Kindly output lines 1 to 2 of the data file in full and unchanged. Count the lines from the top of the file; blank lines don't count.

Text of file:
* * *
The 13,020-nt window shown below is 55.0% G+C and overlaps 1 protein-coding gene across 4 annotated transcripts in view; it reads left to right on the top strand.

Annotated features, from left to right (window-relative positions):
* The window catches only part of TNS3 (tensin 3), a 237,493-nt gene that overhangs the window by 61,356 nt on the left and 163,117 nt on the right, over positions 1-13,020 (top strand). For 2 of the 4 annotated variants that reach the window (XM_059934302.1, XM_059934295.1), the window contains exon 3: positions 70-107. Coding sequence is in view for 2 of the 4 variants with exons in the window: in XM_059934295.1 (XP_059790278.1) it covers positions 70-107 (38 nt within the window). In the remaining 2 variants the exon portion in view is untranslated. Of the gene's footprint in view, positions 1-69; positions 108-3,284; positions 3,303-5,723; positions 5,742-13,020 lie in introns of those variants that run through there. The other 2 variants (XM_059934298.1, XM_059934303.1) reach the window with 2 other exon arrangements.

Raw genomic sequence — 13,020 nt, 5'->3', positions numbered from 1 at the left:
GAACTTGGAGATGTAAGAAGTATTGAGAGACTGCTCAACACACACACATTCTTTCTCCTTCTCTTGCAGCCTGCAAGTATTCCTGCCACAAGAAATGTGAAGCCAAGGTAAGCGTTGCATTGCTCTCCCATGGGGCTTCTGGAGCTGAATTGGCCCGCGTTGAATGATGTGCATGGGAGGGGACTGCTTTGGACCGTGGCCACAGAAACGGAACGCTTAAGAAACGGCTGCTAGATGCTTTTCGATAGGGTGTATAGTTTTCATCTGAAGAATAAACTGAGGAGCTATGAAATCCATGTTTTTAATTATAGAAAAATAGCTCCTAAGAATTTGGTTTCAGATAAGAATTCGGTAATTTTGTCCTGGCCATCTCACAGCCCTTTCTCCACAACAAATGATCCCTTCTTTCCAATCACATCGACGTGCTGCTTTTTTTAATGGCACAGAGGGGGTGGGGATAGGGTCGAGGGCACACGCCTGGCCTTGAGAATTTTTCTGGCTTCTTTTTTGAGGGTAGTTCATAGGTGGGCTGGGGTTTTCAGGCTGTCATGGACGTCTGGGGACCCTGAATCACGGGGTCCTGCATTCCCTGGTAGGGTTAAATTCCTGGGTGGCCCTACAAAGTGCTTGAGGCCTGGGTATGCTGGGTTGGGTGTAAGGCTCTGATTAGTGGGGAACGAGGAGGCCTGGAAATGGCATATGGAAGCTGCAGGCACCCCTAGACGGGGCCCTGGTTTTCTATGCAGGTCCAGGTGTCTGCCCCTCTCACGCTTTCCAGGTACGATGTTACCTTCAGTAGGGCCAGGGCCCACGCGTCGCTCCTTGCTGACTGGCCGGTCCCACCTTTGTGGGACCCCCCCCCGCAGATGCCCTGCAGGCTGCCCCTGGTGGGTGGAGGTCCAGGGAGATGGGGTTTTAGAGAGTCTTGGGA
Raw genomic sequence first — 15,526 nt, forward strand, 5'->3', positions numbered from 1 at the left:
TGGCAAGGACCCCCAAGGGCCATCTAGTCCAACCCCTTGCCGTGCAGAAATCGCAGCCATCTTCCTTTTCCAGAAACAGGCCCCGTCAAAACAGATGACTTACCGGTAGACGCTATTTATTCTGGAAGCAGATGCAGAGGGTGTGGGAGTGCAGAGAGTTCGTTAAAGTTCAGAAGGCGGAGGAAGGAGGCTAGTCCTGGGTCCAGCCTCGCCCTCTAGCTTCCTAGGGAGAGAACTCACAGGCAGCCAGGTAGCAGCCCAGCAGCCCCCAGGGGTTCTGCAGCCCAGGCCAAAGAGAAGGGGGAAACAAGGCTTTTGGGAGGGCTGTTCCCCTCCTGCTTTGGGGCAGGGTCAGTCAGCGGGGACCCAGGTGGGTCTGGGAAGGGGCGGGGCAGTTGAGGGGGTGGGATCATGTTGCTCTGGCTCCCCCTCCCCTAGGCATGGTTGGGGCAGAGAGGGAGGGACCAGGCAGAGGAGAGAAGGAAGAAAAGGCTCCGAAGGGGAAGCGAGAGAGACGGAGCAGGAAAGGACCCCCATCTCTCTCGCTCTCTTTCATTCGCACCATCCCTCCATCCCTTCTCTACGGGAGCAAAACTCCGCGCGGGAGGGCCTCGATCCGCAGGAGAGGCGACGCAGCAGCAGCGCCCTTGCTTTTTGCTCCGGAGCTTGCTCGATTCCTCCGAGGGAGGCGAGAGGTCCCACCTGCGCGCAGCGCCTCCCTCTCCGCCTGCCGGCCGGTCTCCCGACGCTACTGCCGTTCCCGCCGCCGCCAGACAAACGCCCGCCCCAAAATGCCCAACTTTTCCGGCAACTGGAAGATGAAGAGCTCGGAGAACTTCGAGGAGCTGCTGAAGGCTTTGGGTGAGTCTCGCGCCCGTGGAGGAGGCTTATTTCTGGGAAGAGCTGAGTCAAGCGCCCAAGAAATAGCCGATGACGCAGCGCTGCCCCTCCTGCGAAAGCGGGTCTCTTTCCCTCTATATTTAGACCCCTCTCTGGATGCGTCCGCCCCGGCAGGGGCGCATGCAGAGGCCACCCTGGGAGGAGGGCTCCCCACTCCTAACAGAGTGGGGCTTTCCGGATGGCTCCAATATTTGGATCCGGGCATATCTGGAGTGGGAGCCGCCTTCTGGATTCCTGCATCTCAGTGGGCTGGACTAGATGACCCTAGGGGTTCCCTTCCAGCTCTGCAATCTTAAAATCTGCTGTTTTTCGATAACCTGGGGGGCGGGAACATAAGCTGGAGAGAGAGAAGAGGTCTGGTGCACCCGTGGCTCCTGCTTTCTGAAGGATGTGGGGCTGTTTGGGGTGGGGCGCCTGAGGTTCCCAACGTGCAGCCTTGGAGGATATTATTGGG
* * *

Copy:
The 13,020-nt window shown below is 55.0% G+C and overlaps 1 protein-coding gene across 4 annotated transcripts in view; it reads left to right on the top strand.

Annotated features, from left to right (window-relative positions):